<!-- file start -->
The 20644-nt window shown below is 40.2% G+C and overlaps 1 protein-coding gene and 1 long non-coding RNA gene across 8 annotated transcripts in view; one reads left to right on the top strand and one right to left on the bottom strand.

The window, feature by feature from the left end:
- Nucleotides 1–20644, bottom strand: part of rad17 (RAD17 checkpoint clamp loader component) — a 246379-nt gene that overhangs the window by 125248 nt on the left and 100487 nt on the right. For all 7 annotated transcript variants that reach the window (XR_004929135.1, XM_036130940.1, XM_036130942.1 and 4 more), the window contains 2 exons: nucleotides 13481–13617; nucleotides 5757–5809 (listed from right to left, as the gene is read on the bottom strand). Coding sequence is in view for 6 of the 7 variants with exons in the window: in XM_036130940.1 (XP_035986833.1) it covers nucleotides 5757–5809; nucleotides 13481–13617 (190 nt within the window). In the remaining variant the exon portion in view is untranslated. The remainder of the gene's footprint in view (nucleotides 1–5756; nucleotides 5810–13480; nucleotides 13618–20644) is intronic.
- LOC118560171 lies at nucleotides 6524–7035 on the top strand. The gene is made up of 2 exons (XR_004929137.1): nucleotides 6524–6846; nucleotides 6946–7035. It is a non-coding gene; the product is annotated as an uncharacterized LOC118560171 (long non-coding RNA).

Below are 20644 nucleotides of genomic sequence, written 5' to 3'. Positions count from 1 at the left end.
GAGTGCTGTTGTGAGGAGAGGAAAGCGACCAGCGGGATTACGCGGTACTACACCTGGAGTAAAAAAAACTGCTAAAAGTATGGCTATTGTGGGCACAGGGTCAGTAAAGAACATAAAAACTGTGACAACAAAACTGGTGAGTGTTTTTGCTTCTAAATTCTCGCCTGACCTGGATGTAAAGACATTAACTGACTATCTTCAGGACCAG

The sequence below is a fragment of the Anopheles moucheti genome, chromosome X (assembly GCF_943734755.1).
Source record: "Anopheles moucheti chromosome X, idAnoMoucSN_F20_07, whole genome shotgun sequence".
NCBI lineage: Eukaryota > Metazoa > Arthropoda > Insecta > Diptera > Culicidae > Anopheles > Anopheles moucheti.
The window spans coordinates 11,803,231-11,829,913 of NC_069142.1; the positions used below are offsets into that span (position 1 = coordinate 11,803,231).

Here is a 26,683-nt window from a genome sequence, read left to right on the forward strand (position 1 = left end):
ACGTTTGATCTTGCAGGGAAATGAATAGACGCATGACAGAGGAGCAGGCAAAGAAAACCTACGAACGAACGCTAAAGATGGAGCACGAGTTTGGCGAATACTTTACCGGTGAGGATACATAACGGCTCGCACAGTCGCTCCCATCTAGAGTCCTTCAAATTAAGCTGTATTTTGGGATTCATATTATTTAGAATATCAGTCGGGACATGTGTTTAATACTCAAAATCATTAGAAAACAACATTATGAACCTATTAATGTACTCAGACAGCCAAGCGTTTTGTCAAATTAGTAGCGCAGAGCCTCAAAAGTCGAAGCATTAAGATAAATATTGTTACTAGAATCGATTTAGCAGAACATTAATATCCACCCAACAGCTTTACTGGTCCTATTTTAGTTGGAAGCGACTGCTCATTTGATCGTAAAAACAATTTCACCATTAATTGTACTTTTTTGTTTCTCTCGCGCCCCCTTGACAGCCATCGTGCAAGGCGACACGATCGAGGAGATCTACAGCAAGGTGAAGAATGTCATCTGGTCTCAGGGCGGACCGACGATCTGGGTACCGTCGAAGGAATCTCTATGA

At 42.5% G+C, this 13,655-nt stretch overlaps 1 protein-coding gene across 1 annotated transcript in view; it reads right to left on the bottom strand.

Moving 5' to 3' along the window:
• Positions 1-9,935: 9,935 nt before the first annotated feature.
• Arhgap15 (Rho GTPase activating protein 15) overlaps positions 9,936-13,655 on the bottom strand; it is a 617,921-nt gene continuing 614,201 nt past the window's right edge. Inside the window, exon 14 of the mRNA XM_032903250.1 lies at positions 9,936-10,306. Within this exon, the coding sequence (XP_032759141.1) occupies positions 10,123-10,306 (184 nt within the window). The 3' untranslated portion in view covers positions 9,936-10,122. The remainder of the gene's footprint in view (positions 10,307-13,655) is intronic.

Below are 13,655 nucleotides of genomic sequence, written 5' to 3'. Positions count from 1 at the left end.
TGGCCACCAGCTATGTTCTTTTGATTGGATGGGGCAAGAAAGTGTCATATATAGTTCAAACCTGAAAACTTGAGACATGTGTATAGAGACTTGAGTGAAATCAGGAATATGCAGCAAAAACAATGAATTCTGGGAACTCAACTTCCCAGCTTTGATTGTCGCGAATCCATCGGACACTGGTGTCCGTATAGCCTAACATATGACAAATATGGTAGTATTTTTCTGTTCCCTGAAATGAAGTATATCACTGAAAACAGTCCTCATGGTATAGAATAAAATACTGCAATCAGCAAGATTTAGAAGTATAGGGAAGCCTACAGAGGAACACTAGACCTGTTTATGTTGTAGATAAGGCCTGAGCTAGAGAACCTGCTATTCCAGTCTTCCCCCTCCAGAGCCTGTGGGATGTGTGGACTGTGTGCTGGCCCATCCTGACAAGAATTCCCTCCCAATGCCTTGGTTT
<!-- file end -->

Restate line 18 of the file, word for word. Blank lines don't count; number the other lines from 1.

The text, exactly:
TGGCCACCAGCTATGTTCTTTTGATTGGATGGGGCAAGAAAGTGTCATATATAGTTCAAACCTGAAAACTTGAGACATGTGTATAGAGACTTGAGTGAAATCAGGAATATGCAGCAAAAACAATGAATTCTGGGAACTCAACTTCCCAGCTTTGATTGTCGCGAATCCATCGGACACTGGTGTCCGTATAGCCTAACATATGACAAATATGGTAGTATTTTTCTGTTCCCTGAAATGAAGTATATCACTGAAAACAGTCCTCATGGTATAGAATAAAATACTGCAATCAGCAAGATTTAGAAGTATAGGGAAGCCTACAGAGGAACACTAGACCTGTTTATGTTGTAGATAAGGCCTGAGCTAGAGAACCTGCTATTCCAGTCTTCCCCCTCCAGAGCCTGTGGGATGTGTGGACTGTGTGCTGGCCCATCCTGACAAGAATTCCCTCCCAATGCCTTGGTTT